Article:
Is Terry Gross a gender quisling? Plus: Dylan Thomas Prize evens the score.
I wonder what Jodi Picoult and Jennifer Weiner will say about literary gender discrimination now that five of six finalists for the Dylan Thomas Prize are women — one of whom bears a striking resemblance to Lisbeth Salander.
While we’re waiting to hear from Picoult and Weiner, here’s what I say: Yes, discrimination against women exists in all areas of society, including the selection of books to be reviewed by prestige publications and the awarding of big literary prizes.
But who to blame and what to do when women, presumably liberal sophisticated women, are among those perpetuating the imbalance?
Consider this year’s Man Booker Prize: Four of the six finalists are
men, with only Emma Donoghue (Room) and Andrea Levy (The Long Song) representing the female half of the human species. And yet, of the five judges, three were women — Rosie Blau, literary editor of the Financial Times; Deborah Bull, creative director of the Royal Opera House; biographer and critic Frances Wilson.
I’m aware such a complicated matter as the lingering influences of patriarchy cannot be reduced to simple arithmetic. Perhaps poet Andrew Motion, chair of the judging committee, strong-armed the women. That’d be one explanation, though flattering to no one involved.
Or perhaps it’s the Joyce Carol Oates effect. Oates once remarked that God does not dispense talent with regard to fairness (or something like that. I can’t find the exact quote). Which would mean that in this year, among the books on the longlist, these judges found excellence distributed in a four-to-two ratio, genderwise.
Maybe. But consider further: When the lit gender bias controversy first blew up, NPR entertainment and pop culture blogger Linda Holmes declared: “Here’s an idea: If you’re going to try to report on the fact that a couple of women who write books have tried to start a discussion of whether the mega-response to Jonathan Franzen’s Freedom is symptomatic of a too-narrow view of interesting fiction, it might be a good idea to stay away from the formless and dismissive term ‘chick lit’ in discussing them.”
Hey, Linda, here’s a better idea: How about NPR books some women writers?
It turns out that Terry Gross, a secular saint in many NPR-listening homes, is guilty of severe masculine bias. Laura Lippman, a talented crime novelist, took it upon herself to tabulate the guests on a month of Gross’s popular interview show, “Fresh Air,” — and discovered that less than one-fifth of the guests were women.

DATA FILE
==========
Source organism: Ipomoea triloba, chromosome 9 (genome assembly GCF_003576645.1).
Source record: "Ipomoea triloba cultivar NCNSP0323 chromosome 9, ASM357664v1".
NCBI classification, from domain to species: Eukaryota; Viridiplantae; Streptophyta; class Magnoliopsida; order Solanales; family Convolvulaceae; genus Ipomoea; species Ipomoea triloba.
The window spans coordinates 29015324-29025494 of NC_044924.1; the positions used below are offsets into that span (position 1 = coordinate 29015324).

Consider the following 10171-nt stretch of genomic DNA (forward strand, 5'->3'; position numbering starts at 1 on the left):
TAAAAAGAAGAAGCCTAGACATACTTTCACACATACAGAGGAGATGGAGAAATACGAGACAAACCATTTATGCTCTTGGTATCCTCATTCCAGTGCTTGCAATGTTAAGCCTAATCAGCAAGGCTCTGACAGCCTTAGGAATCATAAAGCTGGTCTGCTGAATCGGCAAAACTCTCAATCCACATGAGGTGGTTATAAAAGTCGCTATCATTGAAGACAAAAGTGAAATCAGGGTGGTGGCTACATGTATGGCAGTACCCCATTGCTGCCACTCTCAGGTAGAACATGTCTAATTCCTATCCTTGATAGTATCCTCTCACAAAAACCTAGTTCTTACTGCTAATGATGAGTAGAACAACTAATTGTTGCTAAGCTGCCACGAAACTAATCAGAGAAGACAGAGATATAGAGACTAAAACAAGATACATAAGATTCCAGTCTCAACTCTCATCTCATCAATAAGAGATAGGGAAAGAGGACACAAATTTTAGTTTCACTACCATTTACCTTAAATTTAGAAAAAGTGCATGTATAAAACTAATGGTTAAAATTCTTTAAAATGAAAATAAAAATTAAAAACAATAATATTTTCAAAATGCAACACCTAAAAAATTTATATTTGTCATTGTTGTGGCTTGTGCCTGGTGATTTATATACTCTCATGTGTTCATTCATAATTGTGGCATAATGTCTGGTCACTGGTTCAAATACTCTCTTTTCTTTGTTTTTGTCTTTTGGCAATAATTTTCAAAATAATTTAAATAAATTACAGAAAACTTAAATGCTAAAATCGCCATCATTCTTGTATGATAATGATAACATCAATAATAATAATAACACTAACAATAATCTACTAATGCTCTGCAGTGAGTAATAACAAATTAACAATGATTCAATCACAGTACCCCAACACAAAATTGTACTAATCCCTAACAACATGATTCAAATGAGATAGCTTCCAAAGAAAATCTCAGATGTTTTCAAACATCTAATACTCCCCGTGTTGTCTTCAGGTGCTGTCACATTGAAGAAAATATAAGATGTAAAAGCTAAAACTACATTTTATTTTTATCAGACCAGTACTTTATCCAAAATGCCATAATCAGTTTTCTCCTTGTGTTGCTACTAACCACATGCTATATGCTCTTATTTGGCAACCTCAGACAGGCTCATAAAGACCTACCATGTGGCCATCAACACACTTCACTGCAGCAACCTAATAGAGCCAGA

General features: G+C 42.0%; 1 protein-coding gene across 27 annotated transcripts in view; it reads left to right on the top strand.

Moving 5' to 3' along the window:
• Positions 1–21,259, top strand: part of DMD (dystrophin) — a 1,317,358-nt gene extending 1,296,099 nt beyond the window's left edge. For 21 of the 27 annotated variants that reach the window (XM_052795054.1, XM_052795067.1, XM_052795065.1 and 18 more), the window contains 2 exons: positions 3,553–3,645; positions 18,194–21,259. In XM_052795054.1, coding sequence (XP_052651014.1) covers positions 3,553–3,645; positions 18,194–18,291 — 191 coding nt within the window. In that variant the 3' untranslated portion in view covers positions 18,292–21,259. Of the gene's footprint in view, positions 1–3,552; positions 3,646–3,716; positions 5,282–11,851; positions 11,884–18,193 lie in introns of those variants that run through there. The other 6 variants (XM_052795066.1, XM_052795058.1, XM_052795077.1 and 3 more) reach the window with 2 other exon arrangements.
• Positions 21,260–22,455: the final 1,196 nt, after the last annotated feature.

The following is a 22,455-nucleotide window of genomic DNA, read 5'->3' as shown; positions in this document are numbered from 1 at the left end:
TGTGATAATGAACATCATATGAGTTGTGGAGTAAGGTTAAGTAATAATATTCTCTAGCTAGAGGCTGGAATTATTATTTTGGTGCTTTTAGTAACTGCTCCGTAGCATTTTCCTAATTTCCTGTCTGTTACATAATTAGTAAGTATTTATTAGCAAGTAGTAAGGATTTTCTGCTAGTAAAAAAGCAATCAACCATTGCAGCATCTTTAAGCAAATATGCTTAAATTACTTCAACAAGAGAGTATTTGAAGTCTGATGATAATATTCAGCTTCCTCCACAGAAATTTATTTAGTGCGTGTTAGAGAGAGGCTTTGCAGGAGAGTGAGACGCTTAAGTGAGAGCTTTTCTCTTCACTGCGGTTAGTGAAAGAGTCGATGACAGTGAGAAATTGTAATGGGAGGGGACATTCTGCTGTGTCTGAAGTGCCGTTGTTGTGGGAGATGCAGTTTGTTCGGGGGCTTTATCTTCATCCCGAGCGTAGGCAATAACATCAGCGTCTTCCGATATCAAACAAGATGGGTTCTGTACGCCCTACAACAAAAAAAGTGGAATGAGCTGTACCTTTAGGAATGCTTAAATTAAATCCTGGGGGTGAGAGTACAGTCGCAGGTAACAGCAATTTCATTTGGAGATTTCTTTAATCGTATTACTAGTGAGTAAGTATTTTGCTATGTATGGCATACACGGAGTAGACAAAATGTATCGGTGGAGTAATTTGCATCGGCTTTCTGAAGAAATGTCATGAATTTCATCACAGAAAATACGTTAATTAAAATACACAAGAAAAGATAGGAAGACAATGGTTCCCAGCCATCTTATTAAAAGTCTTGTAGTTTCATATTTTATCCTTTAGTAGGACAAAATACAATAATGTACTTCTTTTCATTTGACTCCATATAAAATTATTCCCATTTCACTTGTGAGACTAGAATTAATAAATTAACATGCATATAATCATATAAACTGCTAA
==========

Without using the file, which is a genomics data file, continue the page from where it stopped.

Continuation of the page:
Out of 56 episodes on her iPod, Lippman reports, 14 segments featured writers — only two of whom were women.
So, is Terri Gross a gender quisling? No, most likely not. Nonetheless, if women, when they are placed in positions of authority, as, say, judges of literary contests or hosts of influential radio programs, don’t work to balance traditional gender inequalities, then who will?
All of which justifies the pride taken by the Dylan Thomas judges in the gender make-up of their shortlist. Prof. Peter Stead, founder of the prize, said the judges were “both surprised and pleased” to see the final six are mainly women.
The judging committee for the prize, open to any published writer in English under the age of 30, consisted of two men and two women. The award is administered by the University of Wales.
“Regardless of gender, this is an outstanding shortlist that, in my opinion, rivals that of the world’s best-known literary awards,” Stead said. “What strikes me this year is the sheer readability and accessibility of these books.”
The finalists include two poetry collections and four novels. The winner collects a £30,000 prize.
The finalists are: U.K. poet Caroline Bird, for her collection Watering Can; Somalia-born noveist Nadifa Mohamed for Black Mamba Boy; Karan Mahajan, an Indian-born novelist and the sole man on the list, for Family Planning; American poet Elyse Fenton for her collection Clamor; Scottish novelist Emilie Mackie for And This is True.
And Eleanor Catton, a Canadian-born novelist who grew up in New Zealand and who now lives in the U.S. where she attends the Iowa Writers Workshop. I have to name her novel The Rehearsal as the odds-on favorite, if only because Catton bears a striking resemblance to Rooney Mara, the actress who will play Lisbeth Salander in the Hollywood remake of the impossibly popular Stieg Larsson series of Swedish crime novels.
You may say I’m being silly, but I counter that literary prizes are the very definition of silliness. I’m certain that all six of these books are worthy of attention, and I would read them all right now if there were but world enough and time.